Air Duct Cleaning FAQs

Frequently Asked Questions about Duct Cleaning

How do I know if my air duct system needs to be cleaned?

Frequency of cleaning depends on several factors, not the least of which is the preference of the homeowner.

For example, new homeowners should consider having their ducts cleaned if the previous owners were smokers because the various chemicals from tobacco can accumulate in your ducts and lead to more urgent health issues.

Households with pets should also consider cleaning their air ducts more frequently to remove excessive hair and dander that can build up and negatively affect the air quality for those in the home who may have asthma or allergies.

Some of the other things that may lead a home owner to consider more frequent cleaning include: water contamination or damage to the home or HVAC system, residents with allergies or asthma who might benefit from a reduction in the amount of indoor air pollutants in the home’s HVAC system, after home renovations or remodeling, and prior to occupancy of a new home. We offer a free inspection of your ducts to determine whether or not your system needs to be cleaned.

Are there any health benefits from having the HVAC system cleaned?

Heating, ventilation, and air conditioning (HVAC) systems have been shown to act as a collection source for a variety of contaminants that have the potential to affect health, such as mold, fungi, bacteria, and very small particles of dust. Besides applying Aeroseal to your ducts, the removal of such contaminants from the HVAC system and home should be considered as the other important component in an overall plan to improve indoor air quality.

How long will it take to clean my air duct system?

A four bedroom, 3,000 sq. foot colonial style house with ducts in the basement and attic should take two men approximately 8 hours.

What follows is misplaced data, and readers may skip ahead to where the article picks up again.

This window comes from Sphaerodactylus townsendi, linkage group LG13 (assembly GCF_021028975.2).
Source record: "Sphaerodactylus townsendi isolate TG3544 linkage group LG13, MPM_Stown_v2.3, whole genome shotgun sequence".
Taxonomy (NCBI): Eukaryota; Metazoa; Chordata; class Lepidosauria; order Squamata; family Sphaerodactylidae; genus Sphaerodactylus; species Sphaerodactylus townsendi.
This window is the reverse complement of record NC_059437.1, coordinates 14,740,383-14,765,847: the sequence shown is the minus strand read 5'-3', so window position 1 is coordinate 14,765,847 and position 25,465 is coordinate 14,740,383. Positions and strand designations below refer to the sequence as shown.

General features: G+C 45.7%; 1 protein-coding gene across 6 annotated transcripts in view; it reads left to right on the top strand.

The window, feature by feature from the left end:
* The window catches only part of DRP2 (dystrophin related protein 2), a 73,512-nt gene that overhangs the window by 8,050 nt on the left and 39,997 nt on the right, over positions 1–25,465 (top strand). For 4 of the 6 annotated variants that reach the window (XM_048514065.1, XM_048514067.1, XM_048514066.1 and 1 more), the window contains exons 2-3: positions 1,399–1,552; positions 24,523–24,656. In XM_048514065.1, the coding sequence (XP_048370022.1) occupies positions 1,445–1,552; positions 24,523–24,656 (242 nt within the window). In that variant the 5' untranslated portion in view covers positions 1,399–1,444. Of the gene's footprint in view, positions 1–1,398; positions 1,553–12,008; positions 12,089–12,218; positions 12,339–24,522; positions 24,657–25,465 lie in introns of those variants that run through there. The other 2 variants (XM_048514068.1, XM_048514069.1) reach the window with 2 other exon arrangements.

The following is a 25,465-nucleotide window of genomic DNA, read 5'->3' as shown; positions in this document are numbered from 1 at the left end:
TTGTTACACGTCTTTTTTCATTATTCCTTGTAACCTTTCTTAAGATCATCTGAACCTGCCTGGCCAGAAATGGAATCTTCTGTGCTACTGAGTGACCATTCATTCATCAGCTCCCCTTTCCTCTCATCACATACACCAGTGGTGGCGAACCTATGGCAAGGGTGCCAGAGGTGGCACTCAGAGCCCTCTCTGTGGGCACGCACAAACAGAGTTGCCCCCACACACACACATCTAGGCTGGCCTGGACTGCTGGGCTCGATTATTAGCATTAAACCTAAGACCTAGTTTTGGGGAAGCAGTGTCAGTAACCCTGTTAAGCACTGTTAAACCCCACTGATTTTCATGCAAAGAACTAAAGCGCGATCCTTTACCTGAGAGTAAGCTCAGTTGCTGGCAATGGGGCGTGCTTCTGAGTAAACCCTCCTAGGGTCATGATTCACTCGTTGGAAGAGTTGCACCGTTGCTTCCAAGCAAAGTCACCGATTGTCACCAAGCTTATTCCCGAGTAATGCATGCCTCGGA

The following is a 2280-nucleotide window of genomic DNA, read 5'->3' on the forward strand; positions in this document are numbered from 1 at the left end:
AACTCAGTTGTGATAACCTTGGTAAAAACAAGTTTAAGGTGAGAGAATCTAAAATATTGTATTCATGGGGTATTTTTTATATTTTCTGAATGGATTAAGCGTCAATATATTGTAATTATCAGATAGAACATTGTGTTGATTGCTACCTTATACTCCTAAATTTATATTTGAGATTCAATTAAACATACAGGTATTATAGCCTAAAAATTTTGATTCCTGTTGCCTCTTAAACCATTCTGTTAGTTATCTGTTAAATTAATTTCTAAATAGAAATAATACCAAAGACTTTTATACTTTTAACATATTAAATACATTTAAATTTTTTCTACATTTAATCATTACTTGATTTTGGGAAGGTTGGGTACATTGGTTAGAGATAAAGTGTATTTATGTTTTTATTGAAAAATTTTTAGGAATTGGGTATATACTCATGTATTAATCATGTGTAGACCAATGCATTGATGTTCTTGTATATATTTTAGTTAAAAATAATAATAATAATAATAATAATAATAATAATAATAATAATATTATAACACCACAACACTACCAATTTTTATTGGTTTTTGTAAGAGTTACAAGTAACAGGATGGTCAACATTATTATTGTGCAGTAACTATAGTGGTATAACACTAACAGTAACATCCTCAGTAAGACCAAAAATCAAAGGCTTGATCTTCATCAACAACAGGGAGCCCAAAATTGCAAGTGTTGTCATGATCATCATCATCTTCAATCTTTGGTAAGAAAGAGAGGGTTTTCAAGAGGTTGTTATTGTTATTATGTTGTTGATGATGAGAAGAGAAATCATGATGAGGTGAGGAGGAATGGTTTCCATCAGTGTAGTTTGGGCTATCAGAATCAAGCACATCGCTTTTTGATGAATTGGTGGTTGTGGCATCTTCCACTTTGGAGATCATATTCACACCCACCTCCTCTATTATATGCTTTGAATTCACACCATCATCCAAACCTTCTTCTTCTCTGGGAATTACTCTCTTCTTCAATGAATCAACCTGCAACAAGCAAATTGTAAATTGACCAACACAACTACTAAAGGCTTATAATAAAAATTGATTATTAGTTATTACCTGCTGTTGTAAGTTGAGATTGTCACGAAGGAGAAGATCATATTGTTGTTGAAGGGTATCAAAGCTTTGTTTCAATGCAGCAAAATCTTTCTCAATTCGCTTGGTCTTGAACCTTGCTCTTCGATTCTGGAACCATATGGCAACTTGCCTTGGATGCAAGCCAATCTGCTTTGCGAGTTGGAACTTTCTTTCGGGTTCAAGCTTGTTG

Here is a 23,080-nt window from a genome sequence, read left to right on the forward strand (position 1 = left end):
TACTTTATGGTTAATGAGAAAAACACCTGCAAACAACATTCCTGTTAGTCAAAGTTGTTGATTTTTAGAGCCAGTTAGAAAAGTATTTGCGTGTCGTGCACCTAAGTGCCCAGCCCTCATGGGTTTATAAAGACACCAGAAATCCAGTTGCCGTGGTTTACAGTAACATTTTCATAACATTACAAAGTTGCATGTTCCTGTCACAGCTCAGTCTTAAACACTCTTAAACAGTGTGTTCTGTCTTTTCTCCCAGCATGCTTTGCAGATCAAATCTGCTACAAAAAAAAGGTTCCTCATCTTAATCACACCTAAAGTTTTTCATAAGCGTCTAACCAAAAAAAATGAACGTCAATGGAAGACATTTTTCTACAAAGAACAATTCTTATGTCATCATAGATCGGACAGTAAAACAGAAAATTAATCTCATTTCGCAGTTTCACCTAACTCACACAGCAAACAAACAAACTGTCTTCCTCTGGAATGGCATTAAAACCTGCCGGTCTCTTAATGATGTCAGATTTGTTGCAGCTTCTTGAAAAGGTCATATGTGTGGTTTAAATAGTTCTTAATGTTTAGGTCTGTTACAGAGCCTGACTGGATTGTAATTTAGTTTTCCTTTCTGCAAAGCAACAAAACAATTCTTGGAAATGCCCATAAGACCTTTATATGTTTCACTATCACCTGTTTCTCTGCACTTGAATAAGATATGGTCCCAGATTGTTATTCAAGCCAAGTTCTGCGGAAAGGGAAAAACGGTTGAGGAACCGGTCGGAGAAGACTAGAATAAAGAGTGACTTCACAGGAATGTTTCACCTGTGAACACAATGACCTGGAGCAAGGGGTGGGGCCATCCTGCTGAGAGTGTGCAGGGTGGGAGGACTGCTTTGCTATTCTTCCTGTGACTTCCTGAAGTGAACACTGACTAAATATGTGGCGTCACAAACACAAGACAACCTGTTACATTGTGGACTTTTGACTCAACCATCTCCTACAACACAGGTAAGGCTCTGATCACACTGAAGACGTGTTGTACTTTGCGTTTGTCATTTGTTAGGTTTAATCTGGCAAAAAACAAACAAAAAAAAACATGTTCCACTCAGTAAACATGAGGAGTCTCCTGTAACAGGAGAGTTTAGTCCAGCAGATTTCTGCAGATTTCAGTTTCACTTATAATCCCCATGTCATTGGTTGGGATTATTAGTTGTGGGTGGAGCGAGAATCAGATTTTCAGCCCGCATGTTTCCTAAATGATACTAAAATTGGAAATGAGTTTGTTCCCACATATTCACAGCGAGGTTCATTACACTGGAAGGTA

Duct Diagnostics’ professionals will inspect your particular system and provide a more accurate estimate prior to performing any work. Every system varies based on home size, the number of ducts, the extent of damage caused by air contamination and the manpower needed for our team of air duct cleaners to do the job right.

Are  there different types of duct cleaning equipment and methods of cleaning air ducts?

Yes; however there is only one way to properly clean ducts, called source removal. Source removal is a mechanical cleaning process used to remove dust, dirt, mold and debris from your system. Source removal is considered the only acceptable method for cleaning and decontaminating air duct systems and requires three elements: mechanical agitation, which loosens the dust and dirt from the walls of your HVAC system components; extraction, which removes this debris from your air ducts; and environmental controls, which involves us putting your duct system under suction with a HEPA filtered vacuum so no additional debris goes airborne. The result of this method is the safe removal of dust and contaminants from your HVAC system to levels that comply with our industry’s standards.

How do I choose a professional air duct cleaning service?

Ask yourself the following questions when selecting a potential contractor for your air duct cleaning job: